In an earlier post, I posted a chart showing the run rate for a given over in the T20 first innings depending on the number of wickets lost at the start of the over. These numbers suggest the following:
1. Consolidation in any realistic sense is largely a myth. Overs spent consolidating should still accrue 5-6 runs on average. Anything less is a disaster.
2. Batsmen keep attacking no matter what. They are more likely to run out of resources trying to attack than they are to throttle back and play out a few overs. Fielding sides know this and fields rarely change in a sustained way even after wickets fall.
3. Bowlers can basically bowl two types of balls - balls that are easy to hit, and balls that are harder to hit.
The logic of T20, such as it is, boils down to a few specific things in my view:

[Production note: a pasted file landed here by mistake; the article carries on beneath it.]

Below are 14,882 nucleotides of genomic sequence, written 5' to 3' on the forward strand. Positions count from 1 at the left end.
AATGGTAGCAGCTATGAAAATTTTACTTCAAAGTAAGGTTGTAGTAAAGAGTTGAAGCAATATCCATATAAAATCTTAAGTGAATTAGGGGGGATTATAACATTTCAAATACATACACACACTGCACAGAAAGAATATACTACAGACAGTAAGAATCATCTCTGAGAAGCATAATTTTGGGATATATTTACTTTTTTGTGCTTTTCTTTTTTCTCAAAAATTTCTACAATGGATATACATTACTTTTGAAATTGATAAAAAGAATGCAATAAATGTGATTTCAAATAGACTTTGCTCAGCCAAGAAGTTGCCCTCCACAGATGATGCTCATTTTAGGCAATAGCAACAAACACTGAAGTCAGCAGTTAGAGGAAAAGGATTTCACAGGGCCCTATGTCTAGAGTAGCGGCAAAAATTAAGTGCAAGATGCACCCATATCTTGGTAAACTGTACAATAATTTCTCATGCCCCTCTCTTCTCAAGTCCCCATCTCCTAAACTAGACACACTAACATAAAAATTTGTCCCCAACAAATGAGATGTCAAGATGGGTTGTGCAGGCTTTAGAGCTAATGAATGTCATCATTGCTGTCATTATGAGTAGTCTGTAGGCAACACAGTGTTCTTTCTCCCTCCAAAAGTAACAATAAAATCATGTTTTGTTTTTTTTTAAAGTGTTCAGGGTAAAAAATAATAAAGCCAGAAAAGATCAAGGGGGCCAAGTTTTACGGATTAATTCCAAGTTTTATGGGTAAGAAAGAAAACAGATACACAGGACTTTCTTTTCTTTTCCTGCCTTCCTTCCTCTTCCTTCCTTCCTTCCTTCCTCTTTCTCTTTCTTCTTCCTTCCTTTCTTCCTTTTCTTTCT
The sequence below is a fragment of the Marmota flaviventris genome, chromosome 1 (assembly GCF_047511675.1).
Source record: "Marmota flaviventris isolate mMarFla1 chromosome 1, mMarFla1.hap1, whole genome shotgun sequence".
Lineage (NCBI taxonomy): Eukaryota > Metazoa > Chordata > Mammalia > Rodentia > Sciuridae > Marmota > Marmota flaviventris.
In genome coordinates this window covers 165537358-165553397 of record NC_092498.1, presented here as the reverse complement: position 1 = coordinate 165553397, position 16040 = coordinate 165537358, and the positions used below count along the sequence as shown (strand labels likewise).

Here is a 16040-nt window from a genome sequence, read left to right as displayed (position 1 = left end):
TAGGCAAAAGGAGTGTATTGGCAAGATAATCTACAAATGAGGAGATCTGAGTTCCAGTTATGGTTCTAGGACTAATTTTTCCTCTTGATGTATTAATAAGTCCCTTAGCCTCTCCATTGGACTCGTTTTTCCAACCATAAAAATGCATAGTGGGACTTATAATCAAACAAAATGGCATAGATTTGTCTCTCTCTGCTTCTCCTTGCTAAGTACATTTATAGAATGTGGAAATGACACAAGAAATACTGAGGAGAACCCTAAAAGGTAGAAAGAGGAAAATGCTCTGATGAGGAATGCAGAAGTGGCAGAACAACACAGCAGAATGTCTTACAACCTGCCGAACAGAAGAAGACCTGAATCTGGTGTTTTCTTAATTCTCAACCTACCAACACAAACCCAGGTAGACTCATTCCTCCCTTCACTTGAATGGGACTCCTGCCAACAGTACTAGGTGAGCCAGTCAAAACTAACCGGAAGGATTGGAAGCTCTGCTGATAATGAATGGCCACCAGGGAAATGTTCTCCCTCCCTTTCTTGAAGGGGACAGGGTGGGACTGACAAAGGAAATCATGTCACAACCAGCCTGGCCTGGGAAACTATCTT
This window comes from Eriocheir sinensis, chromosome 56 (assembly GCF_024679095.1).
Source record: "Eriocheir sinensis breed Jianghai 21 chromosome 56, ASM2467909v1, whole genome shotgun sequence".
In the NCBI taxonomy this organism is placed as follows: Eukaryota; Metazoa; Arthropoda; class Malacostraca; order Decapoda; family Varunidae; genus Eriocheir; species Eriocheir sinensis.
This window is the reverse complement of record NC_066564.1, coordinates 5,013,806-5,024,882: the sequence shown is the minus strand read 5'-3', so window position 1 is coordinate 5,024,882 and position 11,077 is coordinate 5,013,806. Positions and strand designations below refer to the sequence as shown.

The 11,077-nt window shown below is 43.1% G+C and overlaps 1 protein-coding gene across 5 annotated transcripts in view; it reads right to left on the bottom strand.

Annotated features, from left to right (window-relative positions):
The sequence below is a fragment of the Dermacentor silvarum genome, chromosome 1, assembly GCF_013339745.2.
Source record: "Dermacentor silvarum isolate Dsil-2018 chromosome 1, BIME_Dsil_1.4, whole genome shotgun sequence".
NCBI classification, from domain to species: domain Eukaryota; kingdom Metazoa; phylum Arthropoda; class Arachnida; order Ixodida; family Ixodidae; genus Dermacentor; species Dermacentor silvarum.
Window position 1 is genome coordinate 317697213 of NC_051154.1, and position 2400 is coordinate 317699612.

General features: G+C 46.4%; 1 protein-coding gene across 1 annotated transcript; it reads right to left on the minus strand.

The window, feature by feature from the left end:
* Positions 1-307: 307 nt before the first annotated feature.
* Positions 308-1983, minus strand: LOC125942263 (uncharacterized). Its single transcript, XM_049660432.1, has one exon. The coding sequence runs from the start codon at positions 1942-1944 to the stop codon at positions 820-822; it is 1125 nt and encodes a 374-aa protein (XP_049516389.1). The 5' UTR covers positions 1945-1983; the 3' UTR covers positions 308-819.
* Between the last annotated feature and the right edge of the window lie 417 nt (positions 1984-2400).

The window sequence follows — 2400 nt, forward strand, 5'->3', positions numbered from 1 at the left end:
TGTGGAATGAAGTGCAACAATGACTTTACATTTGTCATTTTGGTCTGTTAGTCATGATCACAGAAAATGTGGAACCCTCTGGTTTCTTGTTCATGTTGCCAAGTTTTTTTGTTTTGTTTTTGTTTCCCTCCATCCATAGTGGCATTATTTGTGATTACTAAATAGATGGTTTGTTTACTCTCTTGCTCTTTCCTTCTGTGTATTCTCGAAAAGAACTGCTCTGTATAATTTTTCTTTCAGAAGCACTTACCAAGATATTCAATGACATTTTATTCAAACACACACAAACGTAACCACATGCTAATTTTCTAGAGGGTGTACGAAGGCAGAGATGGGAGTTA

1. The ability of the fielding side to force the batsman to take risks in order to get boundaries. This means finding bowlers who have the control and the discipline to not concede "free" hits - i.e. run scoring opportunities where the cost of a miscue is minimal (such as a short and wide delivery outside off stump - where the batsman's margin of error is the length of the blade, as opposed to a vertical bat shot where the margin of error would be the width of the blade. This is not the only reason why square cuts are low risk shots while drives, especially on the rise are far higher risk).
2. The ability of batsmen to find ways to mitigate those risks. This amounts, basically, to finding new areas of the field in which to score - finding ways to hit the ball in these areas, without getting into trouble if one misses.